When we ask questions like “what is the orchestra, and how will it survive in the 21st century” we have a tendency to frame the questions in terms of what we believe is given: most notably the repertoire, and economic problems. When we do so, we are very prone to search for solutions that fit neatly within the frame of a capitalist model and its cycles of boom and bust and its insistence that what matters most is what people want most to pay for. What matters most to me, on a cultural level is not the economic exchange value of the orchestra, but rather what an orchestra makes possible. An orchestra is a working model to teach how we can make many bodies come together to make one, to make a tremendous animal that can burst into synchronized sound. It’s a miracle, is what it is, and we ought to be treating it as such. I fear that our efforts to save the institution of the orchestra might focus on saving the organizations and kill the animal.

We look, in short for economic solutions that confuse means and ends. The true end is not merely financial survival, but more importantly a deep relevance to society while being true to core values. As long as we are framing our entire discussion with the marketplace and how to survive in it, we will be chasing a standard by which all things are turned into products. To paraphrase the great writer Wendell Berry, markets and products cannot be true, unless we make them so. The only way we can make a market true to our place and our selves is to make them subject to our values, rather than subjecting ourselves to the market. I think we should properly frame the question of the survival of the orchestra in political, spiritual, and ethical terms.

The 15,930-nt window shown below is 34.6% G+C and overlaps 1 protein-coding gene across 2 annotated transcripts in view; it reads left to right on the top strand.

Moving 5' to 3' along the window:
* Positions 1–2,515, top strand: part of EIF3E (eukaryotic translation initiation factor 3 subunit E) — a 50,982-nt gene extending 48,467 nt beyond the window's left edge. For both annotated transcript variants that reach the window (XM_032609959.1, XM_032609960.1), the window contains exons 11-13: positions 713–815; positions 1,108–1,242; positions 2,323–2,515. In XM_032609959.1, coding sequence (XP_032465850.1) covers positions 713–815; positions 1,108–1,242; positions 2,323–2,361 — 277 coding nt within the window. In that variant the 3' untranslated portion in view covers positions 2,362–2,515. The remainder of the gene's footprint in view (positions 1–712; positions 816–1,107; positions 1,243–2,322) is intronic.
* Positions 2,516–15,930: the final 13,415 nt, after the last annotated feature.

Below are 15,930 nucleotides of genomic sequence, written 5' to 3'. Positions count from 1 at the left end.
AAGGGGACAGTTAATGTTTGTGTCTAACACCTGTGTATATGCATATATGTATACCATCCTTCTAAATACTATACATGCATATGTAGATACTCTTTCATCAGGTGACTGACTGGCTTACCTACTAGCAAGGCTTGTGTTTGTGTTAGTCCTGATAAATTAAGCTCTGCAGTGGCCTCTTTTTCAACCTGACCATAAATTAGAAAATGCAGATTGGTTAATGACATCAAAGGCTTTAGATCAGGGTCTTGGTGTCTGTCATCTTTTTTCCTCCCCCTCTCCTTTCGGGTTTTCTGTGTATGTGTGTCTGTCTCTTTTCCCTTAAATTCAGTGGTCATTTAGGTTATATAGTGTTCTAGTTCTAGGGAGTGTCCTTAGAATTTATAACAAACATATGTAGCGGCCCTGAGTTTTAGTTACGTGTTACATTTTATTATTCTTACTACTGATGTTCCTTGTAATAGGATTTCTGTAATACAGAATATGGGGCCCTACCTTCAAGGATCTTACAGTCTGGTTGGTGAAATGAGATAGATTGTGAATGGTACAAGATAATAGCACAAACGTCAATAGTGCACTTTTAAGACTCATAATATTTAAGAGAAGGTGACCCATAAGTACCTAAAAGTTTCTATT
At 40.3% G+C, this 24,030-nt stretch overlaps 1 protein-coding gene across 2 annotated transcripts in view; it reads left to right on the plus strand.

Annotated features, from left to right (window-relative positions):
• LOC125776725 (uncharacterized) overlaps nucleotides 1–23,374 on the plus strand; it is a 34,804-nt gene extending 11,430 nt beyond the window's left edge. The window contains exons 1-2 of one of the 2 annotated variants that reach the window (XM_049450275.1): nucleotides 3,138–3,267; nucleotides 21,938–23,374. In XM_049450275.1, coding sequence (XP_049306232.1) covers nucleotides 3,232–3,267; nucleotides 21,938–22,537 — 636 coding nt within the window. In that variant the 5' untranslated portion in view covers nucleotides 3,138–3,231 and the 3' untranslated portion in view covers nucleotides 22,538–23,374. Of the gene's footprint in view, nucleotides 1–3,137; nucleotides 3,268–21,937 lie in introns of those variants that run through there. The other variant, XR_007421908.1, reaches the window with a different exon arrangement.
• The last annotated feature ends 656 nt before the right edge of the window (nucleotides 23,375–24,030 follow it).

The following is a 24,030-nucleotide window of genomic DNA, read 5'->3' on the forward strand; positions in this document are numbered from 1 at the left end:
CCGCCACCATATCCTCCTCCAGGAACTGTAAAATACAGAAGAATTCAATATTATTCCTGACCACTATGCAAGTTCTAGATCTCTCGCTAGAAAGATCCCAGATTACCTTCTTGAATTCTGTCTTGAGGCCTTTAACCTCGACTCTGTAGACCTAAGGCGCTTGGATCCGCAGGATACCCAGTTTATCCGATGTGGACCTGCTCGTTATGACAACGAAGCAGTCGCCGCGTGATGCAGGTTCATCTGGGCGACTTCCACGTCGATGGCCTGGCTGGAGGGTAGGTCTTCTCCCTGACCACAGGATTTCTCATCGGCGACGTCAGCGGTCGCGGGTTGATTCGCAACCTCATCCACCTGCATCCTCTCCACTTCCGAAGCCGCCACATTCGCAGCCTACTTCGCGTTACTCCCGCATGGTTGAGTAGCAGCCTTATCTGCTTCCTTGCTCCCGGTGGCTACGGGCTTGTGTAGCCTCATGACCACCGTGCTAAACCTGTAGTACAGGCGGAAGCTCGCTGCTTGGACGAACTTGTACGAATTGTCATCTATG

I’d like to exercise my artist’s prerogative to be both unreasonable and impractical and urge us to choose the means first, and then follow them to where they lead us. I’d like to encourage the imagination of a post-capitalist, post-corporate orchestra. Another way to look at this is to try to give people what they need and not what they want, and to strive to figure out what an orchestra could and should be, what social and spiritual needs it might meet, instead of simply how to get people to come to concerts in larger numbers, or how best to pursue the cold, dead perfection of execution that is constantly referred to under the euphemism “artistic excellence.”

If I imagine an orchestra of the future in the US, what I see is a handful of key shifts that would be desirable: